Creston Valley Rotary Club preserves Jordan’s Cabin site

Creston Valley Rotary Club preserves Jordan’s Cabin site

Ed Jordan lived in the cabin up Kootenay Pass from Creston from 1923 to 1942.

  • Aug. 26, 2020 11:00 a.m.

By Dave Handy, president of the Creston Valley Rotary Club

The connection between the Creston Valley Rotary Club (CVR) and Jordan’s Cabin probably starts with the fact that one of the original club members, Ken Huscroft, actually knew Ed Jordan, the man who lived in the cabin up Kootenay Pass from Creston from 1923 to 1942.

The Rotary club connection also includes two significant work parties that have preserved this historic site. The first took place in 1996 when the club members cut and split the wood shakes, attended and installed a new shake roof on the cabin, and generally refurbished the cabin.

Then, most recently, on Aug. 13, current members of the Creston Valley Rotary Club (CVR) attended to the old cabin and did some site preservation clean-up around the cabin. Before and after pictures now even allow a view of Ed Jordan’s well-preserved gravesite from the highway.

Jordan’s Cabin, prior to preservation work done by the Creston Valley Rotary Club. Photo courtesy of Dave Handy.

Special thanks to Tammy at the Creston Museum for the information about Ed Jordan and Jordan’s Cabin.

Jordan’s Cabin, located just east of the Salmo-Creston summit on Highway 3, is one of the most asked-about spots in the Creston Valley. Here’s the story behind it.

Ed Jordan, who was of Irish descent, was born in Peterborough, Ont. in 1875. In 1918, he arrived at Salmo and for a few years mined there, later moving to the Bayonne Mine. Here he met Edward Peters, known as “Pete the Packer.”

After Peters’s passing in 1923, Ed took over his place at Summit Creek. The cabin was well built and located where water and firewood were easily available as well as being adjacent to the Dewdney trail.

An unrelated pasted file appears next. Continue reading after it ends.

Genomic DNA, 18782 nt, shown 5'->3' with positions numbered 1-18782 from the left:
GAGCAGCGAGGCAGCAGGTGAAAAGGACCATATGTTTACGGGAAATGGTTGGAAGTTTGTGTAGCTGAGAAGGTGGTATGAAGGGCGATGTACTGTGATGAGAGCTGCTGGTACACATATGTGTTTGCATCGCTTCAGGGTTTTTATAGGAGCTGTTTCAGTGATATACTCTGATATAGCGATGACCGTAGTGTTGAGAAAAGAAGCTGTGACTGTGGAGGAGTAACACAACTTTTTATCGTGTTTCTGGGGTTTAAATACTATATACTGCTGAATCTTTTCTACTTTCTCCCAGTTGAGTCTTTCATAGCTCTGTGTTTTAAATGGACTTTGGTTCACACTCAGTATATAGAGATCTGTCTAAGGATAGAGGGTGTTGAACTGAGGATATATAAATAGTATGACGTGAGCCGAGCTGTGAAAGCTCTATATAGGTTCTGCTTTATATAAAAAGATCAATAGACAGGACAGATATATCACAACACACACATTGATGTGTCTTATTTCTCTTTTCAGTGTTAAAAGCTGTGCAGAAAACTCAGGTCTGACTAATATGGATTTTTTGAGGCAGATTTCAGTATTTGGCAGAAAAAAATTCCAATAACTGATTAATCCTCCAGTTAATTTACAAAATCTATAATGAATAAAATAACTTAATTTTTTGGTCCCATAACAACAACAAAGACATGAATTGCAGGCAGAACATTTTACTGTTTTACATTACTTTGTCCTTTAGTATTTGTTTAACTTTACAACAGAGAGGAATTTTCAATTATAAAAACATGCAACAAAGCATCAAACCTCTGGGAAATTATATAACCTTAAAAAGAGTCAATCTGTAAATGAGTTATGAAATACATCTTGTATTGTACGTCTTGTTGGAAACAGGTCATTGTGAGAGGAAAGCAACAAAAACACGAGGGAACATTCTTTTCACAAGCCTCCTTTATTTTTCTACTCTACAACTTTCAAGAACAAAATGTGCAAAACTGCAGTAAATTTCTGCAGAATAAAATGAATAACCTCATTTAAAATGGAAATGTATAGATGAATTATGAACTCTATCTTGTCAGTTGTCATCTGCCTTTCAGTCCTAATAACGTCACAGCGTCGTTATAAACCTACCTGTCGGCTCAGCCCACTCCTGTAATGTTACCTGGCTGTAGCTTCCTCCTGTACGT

During the winters, he trapped and was a packer for the Bayonne Mine until it closed in 1929. After this period Ed spent all his time trapping, gardening, and prospecting. He would come to Creston about every two months in the summer for supplies, but in winter would remain up Summit Creek.

Around Sept. 15 1942, William Hintz and his son Earl, on a prospecting trip up Summit Creek noticed no activity around Jordan’s cabin. On investigation, they found Ed Jordan dead inside.

A party of friends attended and found a diary of Ed Jordan which stated he had hurt himself internally — he had laid for about a week in pain and with no hope of assistance coming.

His last words in the diary were “good-bye friends – I am going to resort to the gun.”

Ed Jordan passed away Aug. 27, 1942 at the age of 67 years. With the finding of the diary, police officer William Lemm was satisfied there was no foul play involved and proceeded with the burial, located alongside the cabin. Art Hurry made a rustic cedar cross which was placed at the head of the grave.

CVR is pleased and proud to be a part of preserving the history of the Creston Valley and the memories of one of the pioneers of the area, Ed Jordan — trapper, packer and prospector.

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